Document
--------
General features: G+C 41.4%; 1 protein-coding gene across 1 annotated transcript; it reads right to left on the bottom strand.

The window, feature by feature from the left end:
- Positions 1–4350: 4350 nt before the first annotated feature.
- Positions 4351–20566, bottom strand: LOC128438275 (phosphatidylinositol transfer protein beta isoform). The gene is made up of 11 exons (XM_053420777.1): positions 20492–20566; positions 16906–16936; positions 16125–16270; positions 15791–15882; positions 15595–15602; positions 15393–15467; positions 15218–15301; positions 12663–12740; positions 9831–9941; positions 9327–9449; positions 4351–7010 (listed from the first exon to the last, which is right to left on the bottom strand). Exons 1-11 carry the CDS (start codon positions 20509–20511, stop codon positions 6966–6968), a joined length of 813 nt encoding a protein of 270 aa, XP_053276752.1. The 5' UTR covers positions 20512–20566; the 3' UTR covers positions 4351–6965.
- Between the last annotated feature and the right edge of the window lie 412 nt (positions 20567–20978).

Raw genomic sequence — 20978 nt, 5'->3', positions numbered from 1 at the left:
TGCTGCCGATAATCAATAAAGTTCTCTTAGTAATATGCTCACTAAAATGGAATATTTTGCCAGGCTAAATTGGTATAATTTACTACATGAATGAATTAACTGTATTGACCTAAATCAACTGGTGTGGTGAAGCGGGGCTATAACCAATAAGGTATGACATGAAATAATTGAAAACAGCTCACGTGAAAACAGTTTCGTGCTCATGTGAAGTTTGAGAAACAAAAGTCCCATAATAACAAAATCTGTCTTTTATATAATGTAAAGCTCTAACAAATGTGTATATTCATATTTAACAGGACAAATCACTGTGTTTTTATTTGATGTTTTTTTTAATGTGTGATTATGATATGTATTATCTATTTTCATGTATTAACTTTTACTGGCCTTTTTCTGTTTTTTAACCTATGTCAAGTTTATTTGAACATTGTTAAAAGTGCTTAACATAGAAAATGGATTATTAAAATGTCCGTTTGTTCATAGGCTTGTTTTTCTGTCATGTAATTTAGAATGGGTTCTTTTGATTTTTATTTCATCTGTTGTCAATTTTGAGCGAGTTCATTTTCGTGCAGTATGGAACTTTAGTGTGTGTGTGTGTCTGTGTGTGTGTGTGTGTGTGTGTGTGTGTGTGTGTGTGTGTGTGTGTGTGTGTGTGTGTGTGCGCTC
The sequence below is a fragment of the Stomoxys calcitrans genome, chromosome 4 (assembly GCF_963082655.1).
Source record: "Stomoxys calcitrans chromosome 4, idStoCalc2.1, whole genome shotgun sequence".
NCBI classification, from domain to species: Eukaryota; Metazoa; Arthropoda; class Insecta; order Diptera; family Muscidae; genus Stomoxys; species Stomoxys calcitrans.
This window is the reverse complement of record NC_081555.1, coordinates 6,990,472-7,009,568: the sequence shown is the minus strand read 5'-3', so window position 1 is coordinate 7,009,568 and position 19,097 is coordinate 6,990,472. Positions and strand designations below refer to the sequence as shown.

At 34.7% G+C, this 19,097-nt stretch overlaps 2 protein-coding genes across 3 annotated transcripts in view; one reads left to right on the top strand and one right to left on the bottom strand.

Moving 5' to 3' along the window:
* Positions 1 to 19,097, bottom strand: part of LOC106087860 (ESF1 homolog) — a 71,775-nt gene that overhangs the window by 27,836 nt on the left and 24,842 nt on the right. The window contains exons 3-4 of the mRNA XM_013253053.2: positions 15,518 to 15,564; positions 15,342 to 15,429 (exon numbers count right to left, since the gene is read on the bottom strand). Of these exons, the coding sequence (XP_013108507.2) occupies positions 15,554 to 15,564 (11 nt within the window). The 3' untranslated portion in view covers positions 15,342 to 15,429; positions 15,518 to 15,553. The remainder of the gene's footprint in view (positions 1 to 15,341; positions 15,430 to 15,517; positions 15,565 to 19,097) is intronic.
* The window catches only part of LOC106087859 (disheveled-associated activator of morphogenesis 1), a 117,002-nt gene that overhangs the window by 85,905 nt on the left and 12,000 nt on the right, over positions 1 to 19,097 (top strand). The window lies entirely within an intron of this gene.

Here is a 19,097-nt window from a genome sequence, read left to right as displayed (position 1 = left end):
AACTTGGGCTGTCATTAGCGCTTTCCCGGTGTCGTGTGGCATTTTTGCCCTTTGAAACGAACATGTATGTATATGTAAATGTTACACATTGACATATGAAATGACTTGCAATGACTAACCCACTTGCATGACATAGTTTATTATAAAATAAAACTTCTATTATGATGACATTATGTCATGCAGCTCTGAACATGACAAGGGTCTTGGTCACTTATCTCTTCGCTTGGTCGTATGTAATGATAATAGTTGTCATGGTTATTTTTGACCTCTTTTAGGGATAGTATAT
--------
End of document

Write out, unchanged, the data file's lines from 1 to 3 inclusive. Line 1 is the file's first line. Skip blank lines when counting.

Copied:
General features: G+C 41.4%; 1 protein-coding gene across 1 annotated transcript; it reads right to left on the bottom strand.

The window, feature by feature from the left end:
- Positions 1–4350: 4350 nt before the first annotated feature.